Why copywriters should absolutely SWEAR by wireframes.

Building your site without making wireframes first is kind of like deciding to build your house without any blueprints. As in, probably not the best idea.

Will Ferrell in Anchorman regretting his decision

A smart, beautiful, and easy-to-navigate website starts with rock-solid wireframes. And while they’re usually thought of as part of the design/build process, wireframes are just as important to copywriting.


So, what exactly IS a wireframe?

A wireframe is a basic visual guide that shows the structure and layout of a website. Kind of like a road-map, showing where everything should go, and how the content should appear.

Wireframes usually take the form of a black-and-white layout, with simple blocks in place of any images or visuals, and only the most basic fonts.

They’re super bland, kind of ugly, and 100% boring to look at – but for good reason!

It’s because at this stage, the focus should be on the messaging, the hierarchy, the flow, and the overall user experience – not whether your CTA buttons should be orange or pink (or neither…).


Why are wireframes so handy for copywriting?

It can be really tough to picture what a website’s actually going to look like, based on just a few paragraphs and headings in a Word doc.

Presenting copy as wireframes works, because it shows how it’ll look when it actually goes live on the site. Which makes deciphering and reviewing it about a thousand times easier.

Here are a few more lightning-round reasons I rate copy wireframes so highly:

  • They clarify the story and the flow.
  • They make sure each section has the right amount of text, so you don’t end up with any crazy-long headlines, or massive blocks of text that hurt your brain to read.
  • They make life easier for your web designer – showing them the proper hierarchy and emphasis, and giving them a clear blueprint to work from.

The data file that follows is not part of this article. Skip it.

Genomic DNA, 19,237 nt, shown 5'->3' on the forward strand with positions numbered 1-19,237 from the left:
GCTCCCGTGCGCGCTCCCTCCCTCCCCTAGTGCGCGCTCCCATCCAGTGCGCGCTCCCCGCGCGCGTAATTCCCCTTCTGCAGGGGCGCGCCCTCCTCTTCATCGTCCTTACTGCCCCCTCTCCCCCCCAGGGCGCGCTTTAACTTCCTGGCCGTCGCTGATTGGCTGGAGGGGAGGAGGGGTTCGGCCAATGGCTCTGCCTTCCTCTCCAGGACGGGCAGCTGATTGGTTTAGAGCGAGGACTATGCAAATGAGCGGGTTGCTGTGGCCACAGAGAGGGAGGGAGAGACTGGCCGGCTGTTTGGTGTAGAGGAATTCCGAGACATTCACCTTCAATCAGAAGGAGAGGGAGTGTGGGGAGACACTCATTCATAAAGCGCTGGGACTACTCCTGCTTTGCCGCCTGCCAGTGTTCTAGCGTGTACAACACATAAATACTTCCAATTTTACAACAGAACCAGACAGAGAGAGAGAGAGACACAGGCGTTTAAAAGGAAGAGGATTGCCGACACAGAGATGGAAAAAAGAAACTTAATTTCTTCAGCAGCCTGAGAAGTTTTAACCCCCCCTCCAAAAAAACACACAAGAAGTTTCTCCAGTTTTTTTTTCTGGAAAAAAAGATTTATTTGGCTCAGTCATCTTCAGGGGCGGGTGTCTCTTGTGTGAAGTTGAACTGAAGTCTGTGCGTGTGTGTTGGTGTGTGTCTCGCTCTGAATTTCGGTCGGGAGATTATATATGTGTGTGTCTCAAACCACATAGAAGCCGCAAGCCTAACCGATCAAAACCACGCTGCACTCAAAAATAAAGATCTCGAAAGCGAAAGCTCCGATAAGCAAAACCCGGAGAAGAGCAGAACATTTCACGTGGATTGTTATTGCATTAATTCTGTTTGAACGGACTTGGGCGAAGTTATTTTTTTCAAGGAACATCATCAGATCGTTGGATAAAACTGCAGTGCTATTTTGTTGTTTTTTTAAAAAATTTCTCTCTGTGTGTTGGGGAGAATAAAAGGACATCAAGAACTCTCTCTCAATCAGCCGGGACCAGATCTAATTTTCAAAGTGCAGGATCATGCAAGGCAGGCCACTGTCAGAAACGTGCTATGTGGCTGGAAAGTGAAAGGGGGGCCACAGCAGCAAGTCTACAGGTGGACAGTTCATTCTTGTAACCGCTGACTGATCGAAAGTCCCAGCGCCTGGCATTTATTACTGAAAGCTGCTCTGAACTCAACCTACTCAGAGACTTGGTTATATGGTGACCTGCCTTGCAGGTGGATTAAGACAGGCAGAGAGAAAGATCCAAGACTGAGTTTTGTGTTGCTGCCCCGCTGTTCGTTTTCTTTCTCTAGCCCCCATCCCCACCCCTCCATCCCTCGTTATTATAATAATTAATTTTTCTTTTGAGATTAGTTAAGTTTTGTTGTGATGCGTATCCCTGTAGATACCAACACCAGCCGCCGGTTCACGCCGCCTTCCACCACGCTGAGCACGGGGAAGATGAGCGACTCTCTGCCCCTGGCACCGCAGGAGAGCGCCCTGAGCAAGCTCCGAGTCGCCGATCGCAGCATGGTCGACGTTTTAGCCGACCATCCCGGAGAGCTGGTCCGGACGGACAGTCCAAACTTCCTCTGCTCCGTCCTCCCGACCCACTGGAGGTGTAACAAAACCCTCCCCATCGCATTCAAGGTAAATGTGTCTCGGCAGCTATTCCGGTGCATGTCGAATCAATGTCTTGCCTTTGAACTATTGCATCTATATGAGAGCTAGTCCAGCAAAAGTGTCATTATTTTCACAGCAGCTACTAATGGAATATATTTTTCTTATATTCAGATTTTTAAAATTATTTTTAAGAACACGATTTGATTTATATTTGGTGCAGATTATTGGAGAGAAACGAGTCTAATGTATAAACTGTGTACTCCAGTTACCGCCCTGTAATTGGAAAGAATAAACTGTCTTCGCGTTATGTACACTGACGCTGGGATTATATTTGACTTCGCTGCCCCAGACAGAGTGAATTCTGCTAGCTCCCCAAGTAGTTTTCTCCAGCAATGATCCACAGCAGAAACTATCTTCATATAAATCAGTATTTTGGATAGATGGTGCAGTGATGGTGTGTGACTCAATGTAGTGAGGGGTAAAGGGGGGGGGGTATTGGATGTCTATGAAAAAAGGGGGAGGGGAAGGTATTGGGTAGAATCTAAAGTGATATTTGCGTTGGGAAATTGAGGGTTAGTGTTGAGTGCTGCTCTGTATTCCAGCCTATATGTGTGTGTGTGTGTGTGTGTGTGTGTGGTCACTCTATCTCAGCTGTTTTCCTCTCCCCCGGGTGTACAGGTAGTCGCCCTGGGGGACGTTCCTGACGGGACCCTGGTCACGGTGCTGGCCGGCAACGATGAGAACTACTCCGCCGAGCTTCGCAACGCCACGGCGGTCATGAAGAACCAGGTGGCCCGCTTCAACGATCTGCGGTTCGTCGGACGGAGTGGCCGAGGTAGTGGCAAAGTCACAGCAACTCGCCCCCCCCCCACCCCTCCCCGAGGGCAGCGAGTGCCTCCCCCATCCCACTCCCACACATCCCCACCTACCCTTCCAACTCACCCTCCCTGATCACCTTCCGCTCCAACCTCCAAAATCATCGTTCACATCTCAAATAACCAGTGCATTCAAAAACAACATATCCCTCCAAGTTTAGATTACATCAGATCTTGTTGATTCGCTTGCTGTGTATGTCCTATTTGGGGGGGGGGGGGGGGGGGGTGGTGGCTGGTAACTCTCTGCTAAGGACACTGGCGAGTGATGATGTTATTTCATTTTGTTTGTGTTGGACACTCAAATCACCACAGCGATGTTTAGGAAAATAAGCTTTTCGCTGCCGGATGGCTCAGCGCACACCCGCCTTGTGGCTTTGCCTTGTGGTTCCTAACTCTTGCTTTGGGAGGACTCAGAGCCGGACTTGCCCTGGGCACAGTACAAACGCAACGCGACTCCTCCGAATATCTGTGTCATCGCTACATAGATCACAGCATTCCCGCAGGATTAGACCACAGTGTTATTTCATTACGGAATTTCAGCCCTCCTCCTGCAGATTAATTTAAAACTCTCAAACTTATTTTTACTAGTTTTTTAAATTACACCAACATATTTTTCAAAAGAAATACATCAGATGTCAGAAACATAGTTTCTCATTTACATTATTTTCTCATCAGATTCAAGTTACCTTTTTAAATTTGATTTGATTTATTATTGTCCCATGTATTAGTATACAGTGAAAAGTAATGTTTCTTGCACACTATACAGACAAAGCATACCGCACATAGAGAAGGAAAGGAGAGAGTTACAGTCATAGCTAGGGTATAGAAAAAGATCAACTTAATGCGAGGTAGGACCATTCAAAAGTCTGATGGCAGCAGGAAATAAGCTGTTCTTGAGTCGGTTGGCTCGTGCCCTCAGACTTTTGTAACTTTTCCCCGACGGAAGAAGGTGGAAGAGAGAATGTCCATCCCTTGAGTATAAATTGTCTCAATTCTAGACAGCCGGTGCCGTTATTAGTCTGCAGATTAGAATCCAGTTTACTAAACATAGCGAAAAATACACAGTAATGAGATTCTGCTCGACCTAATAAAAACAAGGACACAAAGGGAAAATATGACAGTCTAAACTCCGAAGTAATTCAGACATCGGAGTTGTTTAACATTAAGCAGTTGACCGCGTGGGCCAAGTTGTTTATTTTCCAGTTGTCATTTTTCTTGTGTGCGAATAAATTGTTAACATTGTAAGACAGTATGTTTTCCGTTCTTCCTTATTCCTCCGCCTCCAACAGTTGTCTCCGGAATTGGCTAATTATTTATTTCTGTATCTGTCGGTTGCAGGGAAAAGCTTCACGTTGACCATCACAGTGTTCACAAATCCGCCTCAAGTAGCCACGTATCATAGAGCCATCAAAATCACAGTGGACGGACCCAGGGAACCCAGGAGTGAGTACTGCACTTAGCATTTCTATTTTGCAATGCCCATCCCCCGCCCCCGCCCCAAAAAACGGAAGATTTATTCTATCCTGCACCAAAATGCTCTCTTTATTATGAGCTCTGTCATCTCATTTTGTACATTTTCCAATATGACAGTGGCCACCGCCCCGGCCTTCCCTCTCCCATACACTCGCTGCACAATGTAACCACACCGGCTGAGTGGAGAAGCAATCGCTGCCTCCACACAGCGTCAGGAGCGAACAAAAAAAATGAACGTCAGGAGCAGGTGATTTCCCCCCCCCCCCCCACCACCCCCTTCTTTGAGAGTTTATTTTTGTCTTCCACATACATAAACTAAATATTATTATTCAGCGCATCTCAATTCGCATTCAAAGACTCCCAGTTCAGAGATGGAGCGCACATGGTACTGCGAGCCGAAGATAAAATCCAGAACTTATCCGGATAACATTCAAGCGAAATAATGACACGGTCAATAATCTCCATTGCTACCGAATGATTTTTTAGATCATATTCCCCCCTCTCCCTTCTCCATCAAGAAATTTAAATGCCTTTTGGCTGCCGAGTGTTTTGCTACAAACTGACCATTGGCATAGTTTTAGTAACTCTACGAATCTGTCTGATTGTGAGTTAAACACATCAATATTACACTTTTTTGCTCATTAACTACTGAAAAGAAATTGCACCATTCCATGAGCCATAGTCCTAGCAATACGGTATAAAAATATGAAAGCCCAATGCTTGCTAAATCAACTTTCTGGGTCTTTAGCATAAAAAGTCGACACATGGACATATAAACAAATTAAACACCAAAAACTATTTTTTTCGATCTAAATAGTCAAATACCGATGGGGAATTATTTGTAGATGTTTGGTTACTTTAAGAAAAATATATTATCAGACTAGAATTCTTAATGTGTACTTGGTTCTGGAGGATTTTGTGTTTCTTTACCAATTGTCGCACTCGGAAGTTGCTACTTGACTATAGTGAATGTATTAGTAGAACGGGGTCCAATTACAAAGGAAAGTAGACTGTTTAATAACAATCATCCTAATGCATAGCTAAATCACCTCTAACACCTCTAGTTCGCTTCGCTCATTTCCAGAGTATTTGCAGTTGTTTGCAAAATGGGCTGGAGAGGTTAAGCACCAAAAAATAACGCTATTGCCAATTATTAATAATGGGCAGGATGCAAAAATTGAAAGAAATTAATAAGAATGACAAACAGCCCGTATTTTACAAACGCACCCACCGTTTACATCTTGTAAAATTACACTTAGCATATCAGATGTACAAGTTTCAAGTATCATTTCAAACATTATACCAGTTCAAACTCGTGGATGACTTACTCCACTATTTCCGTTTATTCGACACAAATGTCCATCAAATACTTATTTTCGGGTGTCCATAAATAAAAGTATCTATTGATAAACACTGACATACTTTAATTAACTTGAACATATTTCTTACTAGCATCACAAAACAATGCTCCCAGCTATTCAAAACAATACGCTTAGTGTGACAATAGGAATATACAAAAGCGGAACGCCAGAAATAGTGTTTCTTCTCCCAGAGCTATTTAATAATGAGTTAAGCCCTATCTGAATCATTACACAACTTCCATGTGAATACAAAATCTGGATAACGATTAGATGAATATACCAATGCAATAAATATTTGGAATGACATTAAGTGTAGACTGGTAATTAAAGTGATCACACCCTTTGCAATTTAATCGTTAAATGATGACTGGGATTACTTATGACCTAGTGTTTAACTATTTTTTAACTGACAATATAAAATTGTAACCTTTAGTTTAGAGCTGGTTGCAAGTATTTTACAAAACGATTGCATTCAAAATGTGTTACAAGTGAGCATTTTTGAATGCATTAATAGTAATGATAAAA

• They ultimately lead to less back-and-forth, way fewer headaches, and way more spare time to spend deciding on pink or orange for those pesky CTA buttons.


Here’s a quick example for ya.

When the time came to build my own site, HelloElo.co.nz, I followed exactly the same process I do for my clients.

Here’s how the early days of the HelloElo homepage looked, both in a word doc, and as wireframes:

Comparison of word doc copy vs. wireframe copy


Pretty big difference, aye?

With a wireframe, suddenly you feel like you’re looking at an actual website (albeit a very sad and grey one). It’s easy to see how the hierarchy works, whether the layout is effective, and if the right information is appearing in the right place.

I could’ve tinkered away on my wireframes forever, but I eventually handed them over to my wonderfully talented web designer and friend, George Howes, who turned them into the beautiful site you’re perusing today (thanks, Georgio <3).

There were a few changes between the original wireframes and the final site, but overall, it stayed pretty much the same, which I’m chalking up as a win. Go, team!


How do HelloElo wireframes work?

There are a whole load of online tools you can use to help you make wireframes – like Balsamiq, or Moqups – but I’m a technological dinosaur, so I like to make mine in good old-fashioned InDesign.

I use blocks in various shades of grey to separate information, and plain old Arial for the typography, keeping it as pared-back as possible.

Then I send the finished wireframes to my clients as a PDF for review, along with an editable Google Doc to make any feedback easy to track. Almost TOO easy.

If you’re looking to give your website a cheeky revamp, or need a site written from scratch, let me know! I’d love to welcome you into the cult of copy wireframes.

Fran Drescher welcome gif

Until next time!


Elo Jack x

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